Pharmaceutical

FDA chief defends agency’s decision to approve controversial painkiller Zohydro

fda logo FDA chief defends agencys decision to approve controversial painkiller ZohydroPeople in pain need more treatment options, Food and Drug Administration (FDA) Commissioner Dr. Margaret Hamburg said last week at a hearing of the Senate’s Health, Education, Labor and Pensions Committee, defending the agency’s decision to approve the controversial new painkiller Zohydro. Several activists groups, attorneys general and lawmakers have questioned the FDA’s approval for the opioid painkiller, saying the country doesn’t need another highly addictive and easily abused medication on the market.

Zohydro is the first pure hydrocodone drug to be approved for sale in the United States. Other hydrocodone drugs, such as Vicodin and Lortab, contain hydrocodone in combination with a less potent painkiller such as acetaminophen. The FDA has previously warned that acetaminophen in high doses can cause liver damage. Because it is an ingredient in both prescription drugs and over-the-counter medicines, many people inadvertently take higher than recommended doses of acetaminophen.

Zohydro is in a class of medications known as opioids, which also includes codeine, morphine, fentanyl and oxycodone (OxyContin). They deliver a euphoric high that makes them an ideal recreational drug. Zohydro, however, is between five and 10 times more potent than other hydrocodone drugs. It also was not formulated with any abuse deterrents, as some of the newer opioids have been. Thus, Zohydro can easily be crushed and snorted or injected for an even greater high.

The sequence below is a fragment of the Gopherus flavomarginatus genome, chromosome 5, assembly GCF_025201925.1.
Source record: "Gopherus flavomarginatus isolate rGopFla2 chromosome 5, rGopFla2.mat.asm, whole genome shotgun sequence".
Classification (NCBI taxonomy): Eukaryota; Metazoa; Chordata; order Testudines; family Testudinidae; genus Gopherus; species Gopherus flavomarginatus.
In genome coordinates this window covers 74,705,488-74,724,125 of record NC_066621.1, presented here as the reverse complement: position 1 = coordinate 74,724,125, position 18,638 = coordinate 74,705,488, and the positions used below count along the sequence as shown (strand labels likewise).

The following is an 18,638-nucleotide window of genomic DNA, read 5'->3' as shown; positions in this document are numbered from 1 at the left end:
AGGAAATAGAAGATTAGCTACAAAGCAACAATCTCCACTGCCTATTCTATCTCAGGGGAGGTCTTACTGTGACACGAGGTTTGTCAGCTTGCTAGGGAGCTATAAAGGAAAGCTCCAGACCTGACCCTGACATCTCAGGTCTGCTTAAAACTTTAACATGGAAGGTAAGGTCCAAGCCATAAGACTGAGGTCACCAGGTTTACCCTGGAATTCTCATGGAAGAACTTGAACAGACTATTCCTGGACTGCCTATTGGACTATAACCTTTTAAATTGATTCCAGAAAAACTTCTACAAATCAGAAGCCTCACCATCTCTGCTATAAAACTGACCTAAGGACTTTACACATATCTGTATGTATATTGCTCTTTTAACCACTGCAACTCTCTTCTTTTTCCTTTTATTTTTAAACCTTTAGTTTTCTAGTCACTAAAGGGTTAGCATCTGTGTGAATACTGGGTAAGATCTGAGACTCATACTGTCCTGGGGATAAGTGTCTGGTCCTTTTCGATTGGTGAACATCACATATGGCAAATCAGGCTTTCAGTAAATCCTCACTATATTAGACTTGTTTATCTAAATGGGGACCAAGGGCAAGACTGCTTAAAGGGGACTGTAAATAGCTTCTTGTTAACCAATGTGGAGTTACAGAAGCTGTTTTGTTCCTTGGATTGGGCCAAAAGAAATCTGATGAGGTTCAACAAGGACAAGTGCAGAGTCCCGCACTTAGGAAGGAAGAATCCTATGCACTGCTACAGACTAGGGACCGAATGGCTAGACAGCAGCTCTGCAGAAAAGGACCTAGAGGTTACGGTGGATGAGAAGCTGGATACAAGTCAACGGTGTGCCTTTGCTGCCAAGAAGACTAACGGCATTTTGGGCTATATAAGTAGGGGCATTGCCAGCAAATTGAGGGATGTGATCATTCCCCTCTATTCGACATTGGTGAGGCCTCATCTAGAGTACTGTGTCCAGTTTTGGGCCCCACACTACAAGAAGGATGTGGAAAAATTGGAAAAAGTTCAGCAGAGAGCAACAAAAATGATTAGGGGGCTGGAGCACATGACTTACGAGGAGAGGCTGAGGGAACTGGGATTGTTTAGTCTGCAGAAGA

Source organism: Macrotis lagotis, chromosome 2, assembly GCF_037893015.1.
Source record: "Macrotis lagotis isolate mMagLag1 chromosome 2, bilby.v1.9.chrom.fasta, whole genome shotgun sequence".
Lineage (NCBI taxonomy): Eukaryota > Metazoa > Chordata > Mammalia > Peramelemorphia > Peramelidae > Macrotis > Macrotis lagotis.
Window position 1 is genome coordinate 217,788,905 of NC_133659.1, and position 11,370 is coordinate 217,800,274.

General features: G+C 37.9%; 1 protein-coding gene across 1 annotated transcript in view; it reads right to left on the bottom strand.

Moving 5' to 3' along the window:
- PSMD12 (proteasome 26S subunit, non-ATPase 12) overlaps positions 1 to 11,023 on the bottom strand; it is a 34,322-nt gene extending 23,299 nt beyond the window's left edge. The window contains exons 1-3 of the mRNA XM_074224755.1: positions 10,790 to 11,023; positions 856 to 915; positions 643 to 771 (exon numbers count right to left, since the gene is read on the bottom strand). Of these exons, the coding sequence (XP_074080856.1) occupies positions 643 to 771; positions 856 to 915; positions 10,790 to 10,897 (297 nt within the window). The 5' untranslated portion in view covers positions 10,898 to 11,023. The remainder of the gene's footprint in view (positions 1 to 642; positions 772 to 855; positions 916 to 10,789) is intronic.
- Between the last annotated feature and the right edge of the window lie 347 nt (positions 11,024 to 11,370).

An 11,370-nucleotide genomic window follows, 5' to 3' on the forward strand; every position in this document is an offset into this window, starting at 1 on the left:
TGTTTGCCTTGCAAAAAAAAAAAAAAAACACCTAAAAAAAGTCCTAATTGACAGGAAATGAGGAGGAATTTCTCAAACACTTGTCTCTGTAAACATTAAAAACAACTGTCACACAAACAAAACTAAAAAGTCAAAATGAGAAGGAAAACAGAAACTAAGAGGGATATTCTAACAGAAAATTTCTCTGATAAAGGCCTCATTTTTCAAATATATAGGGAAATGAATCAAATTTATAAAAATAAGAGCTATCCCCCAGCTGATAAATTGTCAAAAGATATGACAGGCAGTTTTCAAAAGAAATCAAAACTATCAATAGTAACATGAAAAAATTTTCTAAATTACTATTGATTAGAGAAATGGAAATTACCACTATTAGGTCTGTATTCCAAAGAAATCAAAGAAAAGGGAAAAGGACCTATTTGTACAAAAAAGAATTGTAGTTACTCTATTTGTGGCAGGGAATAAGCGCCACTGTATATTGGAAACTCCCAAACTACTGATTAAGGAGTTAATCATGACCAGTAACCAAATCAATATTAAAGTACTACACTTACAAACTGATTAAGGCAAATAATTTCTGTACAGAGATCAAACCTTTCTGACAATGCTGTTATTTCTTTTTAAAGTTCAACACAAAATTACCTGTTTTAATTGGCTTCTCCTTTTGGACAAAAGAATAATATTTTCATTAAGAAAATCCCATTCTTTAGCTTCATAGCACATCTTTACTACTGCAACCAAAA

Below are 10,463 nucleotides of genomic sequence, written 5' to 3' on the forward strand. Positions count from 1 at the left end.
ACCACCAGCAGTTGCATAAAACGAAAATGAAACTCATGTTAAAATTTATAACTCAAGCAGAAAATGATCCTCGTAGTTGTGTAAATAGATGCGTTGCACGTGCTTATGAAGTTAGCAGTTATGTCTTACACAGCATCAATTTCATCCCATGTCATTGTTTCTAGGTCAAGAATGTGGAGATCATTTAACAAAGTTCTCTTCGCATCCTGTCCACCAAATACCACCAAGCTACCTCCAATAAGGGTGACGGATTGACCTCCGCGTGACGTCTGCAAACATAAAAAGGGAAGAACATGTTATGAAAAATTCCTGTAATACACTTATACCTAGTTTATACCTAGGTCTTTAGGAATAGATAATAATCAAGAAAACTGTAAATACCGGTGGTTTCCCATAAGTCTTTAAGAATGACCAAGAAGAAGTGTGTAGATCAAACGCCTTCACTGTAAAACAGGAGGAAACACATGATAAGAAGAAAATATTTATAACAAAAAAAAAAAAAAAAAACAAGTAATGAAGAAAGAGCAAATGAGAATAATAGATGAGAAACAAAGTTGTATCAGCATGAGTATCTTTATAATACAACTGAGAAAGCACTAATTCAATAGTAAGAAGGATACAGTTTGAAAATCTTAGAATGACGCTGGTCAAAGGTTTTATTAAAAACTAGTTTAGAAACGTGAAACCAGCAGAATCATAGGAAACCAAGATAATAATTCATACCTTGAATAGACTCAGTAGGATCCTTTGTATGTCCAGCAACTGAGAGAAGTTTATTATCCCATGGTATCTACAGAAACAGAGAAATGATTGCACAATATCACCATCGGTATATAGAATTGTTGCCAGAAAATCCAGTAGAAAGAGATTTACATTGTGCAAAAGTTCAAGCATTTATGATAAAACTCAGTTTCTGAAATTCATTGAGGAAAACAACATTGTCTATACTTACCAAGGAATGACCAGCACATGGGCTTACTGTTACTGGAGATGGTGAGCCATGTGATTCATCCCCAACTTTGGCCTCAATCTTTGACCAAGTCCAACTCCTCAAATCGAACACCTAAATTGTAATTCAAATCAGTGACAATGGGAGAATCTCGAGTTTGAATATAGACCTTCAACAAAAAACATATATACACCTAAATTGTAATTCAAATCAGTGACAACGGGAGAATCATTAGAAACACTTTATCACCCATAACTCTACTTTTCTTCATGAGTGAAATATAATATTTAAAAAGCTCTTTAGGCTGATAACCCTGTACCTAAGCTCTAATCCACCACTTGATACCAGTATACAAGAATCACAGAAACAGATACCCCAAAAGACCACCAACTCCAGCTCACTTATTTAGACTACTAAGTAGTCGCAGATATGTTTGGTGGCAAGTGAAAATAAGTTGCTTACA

Some critics argue that the FDA should have waited for a pure hydrocodone formulated with abuse deterrents rather than approving Zohydro. But Hamburg countered that claim. “I would love if we had abuse-deterrent formulation regulations that were actually effective,” she told the committee. “It does not do any good to label something as abuse deterrent if it is not actually abuse-deterrent.”

Hamburg said that the FDA and other experts need to work together to come up with better abuse deterrents that actually work. Until then, the millions of Americans who suffer from chronic pain deserve more options.

Zohydro was approved by the FDA last October despite a recommendation from its advisory panel not to approve the drug. The new opioid entered the market this month.

Source: NBC News